Anonymous asked:

I trained in Wing-Chun for 8 years (quit when I was 15), I managed to get a Blue sash. The only type of sparring we did was sticky hands, although I don't see how the sensitivity built from that can work in fights these days. Do you think that wing chun needs to be adjusted to fit in with other styles of fighting? (like what Bruce Lee did or MMA fighters do)

gutsanduppercuts answered:

I don’t necessarily think it needs to be adjusted in anyway. It’s a historic style that has stayed roughly the same for a reason. Every part of Wing Chun has some significance for the fighter.
I think too many people blame the art when it all comes down to the fighter. It’s not a style that needs to adapted, rather the martial artists needs to seek another style to fill in the gaps. Bruce Lee just happened to invent his own, taking ideas and concepts from many.

If you don’t feel like Wing Chun has solid throws or locks, look to Hapkido. If you want to learn power and a strong center, turn to Hung Gar.
There’s no such thing as a complete system but there you can get as close to a complete fighter as possible.
And that’s what martial arts is; constant  learning. About ourselves and about techniques. A Wing Chun master isn’t a fighting master, he/she is just a Wing Chun master.
Floyd Mayweather is one of the greatest boxers in the world right now - of all time, in fact - but put him in an MMA ring and what does he need to do? He needs to fill in the gaps. He needs to learn takedowns and ground work and kicking technique. Because he’s a boxer.

Martial arts is like vocabulary. We can always find new and flashier words to make us sound better. Well the words are styles in regards to fighting. Just as a thesaurus gives us options, we need to train our bodies to have options. Do I use Wing Chun close combat here or do I step forward with Nothern Mantis hammer punches? Do I sweep? Front kick? Do I need to eye gouge, strike the throat and then run the fuck away? It’s bodily vocabulary if you will. We can’t just assume one style will make us this unbeatable machine. We have to be flexible, knowledgeable and well versed in an array of techniques, forms and ideas.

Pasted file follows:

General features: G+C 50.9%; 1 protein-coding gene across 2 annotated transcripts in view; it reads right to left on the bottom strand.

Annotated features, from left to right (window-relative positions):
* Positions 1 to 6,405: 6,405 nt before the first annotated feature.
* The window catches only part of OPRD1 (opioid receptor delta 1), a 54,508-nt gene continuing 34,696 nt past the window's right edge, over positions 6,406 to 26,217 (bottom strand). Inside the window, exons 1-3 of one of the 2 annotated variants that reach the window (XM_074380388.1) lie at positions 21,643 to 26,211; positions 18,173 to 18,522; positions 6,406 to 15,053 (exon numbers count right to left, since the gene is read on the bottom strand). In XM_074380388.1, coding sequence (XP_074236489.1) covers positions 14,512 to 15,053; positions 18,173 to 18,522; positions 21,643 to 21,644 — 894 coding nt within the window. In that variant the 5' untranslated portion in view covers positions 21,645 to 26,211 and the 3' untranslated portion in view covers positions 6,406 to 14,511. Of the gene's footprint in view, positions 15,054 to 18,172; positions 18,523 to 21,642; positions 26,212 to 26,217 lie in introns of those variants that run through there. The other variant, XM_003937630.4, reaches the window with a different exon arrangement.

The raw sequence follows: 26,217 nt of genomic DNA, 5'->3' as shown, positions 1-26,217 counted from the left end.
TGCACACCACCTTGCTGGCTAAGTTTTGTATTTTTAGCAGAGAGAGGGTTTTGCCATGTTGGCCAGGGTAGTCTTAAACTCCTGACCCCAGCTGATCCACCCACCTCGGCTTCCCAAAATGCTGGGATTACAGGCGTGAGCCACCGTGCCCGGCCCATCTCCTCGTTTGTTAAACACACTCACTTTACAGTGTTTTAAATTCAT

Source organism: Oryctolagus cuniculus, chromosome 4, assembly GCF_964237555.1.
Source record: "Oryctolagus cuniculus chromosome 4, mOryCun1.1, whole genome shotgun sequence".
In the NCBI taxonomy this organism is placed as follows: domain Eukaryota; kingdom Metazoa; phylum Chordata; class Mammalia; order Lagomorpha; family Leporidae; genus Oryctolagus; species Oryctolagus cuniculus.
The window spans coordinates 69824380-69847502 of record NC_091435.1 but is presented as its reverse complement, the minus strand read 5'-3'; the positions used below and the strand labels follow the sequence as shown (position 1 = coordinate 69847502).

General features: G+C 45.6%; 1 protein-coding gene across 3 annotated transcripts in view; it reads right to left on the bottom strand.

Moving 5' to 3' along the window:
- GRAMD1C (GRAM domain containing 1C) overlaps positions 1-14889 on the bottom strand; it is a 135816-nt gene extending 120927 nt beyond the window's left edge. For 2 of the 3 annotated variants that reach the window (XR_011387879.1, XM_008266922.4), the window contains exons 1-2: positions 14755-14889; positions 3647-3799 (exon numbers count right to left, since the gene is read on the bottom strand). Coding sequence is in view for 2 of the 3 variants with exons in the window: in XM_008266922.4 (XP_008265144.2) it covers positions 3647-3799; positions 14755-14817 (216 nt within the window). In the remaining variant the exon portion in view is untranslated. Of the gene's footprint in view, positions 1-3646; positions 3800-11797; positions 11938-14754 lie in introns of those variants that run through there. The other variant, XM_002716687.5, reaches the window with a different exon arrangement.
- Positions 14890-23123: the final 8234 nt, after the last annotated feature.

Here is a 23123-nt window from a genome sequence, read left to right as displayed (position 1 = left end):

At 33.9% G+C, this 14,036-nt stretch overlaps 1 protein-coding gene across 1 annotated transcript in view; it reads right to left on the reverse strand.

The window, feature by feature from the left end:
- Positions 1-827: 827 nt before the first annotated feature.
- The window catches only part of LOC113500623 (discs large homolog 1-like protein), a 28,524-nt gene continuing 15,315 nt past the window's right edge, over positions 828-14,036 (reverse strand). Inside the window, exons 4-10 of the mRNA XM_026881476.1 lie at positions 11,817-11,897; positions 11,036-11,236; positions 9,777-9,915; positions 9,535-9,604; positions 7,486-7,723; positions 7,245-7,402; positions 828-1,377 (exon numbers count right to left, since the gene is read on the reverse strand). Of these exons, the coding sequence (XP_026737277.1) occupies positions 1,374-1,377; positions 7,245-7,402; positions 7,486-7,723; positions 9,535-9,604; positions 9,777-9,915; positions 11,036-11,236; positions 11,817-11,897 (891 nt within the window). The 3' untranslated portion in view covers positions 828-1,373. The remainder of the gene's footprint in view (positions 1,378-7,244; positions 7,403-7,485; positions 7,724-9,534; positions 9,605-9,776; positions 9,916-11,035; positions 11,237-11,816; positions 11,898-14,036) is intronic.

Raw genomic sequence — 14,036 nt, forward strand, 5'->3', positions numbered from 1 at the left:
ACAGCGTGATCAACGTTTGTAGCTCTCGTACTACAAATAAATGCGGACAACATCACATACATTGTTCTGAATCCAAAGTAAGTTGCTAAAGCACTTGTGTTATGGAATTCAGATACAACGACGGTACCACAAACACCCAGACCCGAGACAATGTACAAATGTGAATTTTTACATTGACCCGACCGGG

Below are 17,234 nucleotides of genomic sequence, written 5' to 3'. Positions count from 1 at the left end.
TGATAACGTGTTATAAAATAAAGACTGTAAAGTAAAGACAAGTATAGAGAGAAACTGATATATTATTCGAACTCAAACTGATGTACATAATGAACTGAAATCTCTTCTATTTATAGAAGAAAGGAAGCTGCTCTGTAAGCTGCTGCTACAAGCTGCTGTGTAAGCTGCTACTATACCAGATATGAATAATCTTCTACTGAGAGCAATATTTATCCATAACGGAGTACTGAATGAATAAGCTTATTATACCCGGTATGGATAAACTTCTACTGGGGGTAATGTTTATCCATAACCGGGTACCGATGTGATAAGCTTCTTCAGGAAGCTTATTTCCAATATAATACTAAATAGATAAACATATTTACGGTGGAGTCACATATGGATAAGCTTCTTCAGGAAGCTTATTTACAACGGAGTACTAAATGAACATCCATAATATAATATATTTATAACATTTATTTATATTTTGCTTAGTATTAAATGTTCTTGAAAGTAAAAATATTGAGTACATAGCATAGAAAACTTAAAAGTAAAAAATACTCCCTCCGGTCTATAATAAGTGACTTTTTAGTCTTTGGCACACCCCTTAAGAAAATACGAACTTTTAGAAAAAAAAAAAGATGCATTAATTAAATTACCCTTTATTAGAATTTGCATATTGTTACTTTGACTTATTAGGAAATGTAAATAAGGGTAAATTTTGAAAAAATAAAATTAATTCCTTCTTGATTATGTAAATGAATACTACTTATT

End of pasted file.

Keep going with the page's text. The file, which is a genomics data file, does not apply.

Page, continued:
Jesus christ but am I tired of these dudes (they’re always dudes) who only ever studied one lineage of Wing Tsun/Chun or whatever martial art (much less only studied it when they were a child), did no research whatsoever, and then speak monolithically for all of Wing Tsun/Chun or etc as if it lacks this, that, or the other thing or is only trained the half-assed way they learned how.

Hey, I’m all for openly talking about particular martial arts and where they can be improved, how tradition can be re-invented, etc, but this stagnant perception by people who claim some sort of knowledge but are actually supremely lazy in it has really got to go.

I agree w/ the language analogy Guts employs here for the most part, but these ossified conceptions of martial arts styles is just so much nonsense.



Watch a Kung Fu Tutorial Inspired by Wong Kar Wai’s New Film The Grandmaster.

i mean… it’s a cartoon of a “Hollywood” (well Hong Kong) take on martial arts via Vice (shudder), it’s gonna come across as a little silly to the over-serious practitioner (me, usually) but I am 100% in favor of anything that brings more excitement to Wing Tsun (yes, Tsun) and I’m still super curious about Wong Kar Wai’s take on it since my Sifu gave his approval of it after seeing the for-America edit (w/ proper dialog rather than Mandarin dub) at the NYC premiere….